From texting to Tumblr: Kids, digital technology and the Next Big Thing

Tumblr screenshot

From fandoms to discussions of hard news, users of Tumblr tend towards images, GIFS and brief comments.

One of my daughters was discussing some plans she had made with a friend, during which she realized they would have to change their meeting time. “It’s OK,” she said, “I’ll Tumblr her.”

Tumblr her? Really?

The kid literally has at her disposal more forms of communication technology than humans have had at any point in history; she can text her friend, email her, call her cell, or (god forbid) the family landline.

But no. Out of all the possible forms of contact available to her, she chooses a form of direct message in one of the many random social media networks out there. One neither of her parents happen to use.

For those unfamiliar with it, Tumblr is a micro-blogging site popular with teens and young adults, in which users can post content, re-blog, like or comment on the posts of others. Content is shared with those who follow a user’s account, and users can see the posts of others they choose to follow. Many users tend to coalesce around “fandom” communities, following and sharing content particular to certain TV shows, bands, genres of music or other kinds of pop culture. It’s not unlike Facebook, except that parents are less likely to be on it.

As I struggle to understand her choice of communication with her friend, which strikes me as tumblr_lhhtozRPCb1qzf3p5o1_500neither the most efficient nor most direct choice for relaying a change in plans, it also strikes me that she has used “Tumblr” as a verb.  Kind of the way we’ve come to use Facebook and email (“I’ll Facebook you” or “I’ll email you.”).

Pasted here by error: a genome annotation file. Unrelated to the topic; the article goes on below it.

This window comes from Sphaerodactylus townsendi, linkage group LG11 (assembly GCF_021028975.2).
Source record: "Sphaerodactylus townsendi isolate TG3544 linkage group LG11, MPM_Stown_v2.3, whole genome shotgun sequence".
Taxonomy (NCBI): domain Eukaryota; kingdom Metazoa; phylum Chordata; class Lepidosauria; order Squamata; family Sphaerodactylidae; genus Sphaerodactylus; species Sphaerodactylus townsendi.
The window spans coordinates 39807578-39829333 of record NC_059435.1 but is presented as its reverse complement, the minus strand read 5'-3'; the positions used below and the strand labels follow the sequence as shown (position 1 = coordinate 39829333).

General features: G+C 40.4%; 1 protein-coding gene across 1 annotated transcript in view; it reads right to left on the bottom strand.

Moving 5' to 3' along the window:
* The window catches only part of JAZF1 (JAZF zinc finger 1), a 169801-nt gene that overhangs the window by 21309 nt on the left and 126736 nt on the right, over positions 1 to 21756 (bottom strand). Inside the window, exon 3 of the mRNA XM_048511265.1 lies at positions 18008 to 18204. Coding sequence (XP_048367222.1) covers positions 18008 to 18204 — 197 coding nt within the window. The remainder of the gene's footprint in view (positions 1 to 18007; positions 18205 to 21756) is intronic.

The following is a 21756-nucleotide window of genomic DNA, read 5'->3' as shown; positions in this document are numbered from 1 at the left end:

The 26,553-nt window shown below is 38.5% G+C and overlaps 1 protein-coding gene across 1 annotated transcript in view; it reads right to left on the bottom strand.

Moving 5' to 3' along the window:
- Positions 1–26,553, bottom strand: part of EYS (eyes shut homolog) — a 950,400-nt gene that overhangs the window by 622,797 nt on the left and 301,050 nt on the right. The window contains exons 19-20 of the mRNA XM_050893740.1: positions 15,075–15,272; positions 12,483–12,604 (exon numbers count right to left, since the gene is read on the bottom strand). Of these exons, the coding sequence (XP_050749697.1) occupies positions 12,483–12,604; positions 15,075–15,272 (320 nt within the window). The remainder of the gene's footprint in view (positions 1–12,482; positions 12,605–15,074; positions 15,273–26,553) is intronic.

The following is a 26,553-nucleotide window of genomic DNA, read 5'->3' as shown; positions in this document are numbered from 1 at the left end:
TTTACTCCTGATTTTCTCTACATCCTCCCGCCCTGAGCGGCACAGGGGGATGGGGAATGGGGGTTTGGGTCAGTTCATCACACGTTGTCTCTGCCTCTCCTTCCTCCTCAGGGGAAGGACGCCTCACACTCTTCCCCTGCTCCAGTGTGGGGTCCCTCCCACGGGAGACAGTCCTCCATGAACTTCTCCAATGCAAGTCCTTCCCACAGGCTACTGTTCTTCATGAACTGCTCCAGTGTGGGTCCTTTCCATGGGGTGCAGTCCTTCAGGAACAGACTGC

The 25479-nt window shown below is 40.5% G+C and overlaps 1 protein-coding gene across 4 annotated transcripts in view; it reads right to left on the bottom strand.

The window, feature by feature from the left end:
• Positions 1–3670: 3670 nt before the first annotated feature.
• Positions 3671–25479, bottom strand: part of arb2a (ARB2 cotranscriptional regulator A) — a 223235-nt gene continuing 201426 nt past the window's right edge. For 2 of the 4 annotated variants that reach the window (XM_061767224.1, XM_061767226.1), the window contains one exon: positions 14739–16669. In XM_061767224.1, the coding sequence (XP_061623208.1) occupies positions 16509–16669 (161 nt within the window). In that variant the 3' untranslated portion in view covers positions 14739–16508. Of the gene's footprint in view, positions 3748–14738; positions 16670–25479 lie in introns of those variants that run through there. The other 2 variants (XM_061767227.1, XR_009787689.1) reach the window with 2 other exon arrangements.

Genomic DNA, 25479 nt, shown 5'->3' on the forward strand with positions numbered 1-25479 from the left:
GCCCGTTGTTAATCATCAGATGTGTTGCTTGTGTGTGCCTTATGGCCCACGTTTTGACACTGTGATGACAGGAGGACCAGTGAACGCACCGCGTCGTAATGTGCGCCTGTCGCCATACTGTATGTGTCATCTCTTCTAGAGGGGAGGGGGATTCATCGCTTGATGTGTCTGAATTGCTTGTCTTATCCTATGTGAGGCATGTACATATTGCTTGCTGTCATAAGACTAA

I realize that a big part of the reason kids do this is because a technology is new and resonates just with them.

It isn’t really that she wants to confuse me (OK maybe just a little), but that her use of technology has moved fast enough that – at least with this network – it’s completely passed me by.

I get that my kids are unlikely to pick up the phone and make an actual voice call. When I look at their cell phone bills each month, the three or four minutes that show up are almost certainly calls to me or their dad. Possibly their grandparents. Everything else is texting and other forms of digital communication.

One of the big differences between this generation and their parents is the way these kids see digital technology as a seamless extension of their lives.

Even though I spend almost all my working life online, I still make a distinction between my relationships with family, friends and co-workers and the communication tools I often use to engage with them.

This generation of kids doesn’t do that. Online and off is a giant continuum. They manage their social lives and personalities online, collecting followers, tracking likes and comments. Understanding that distinction needs to be the starting point in helping them manage their time and online presence. These spaces are a digital reflection of their kids’ personalities; knowing and respecting that is the starting point for helping them find a balance. As a parent, you can offer specific guidance on how to do this safely, creatively and productively, but it’s also important to let them learn to use these technologies with acceptable increments of freedom.

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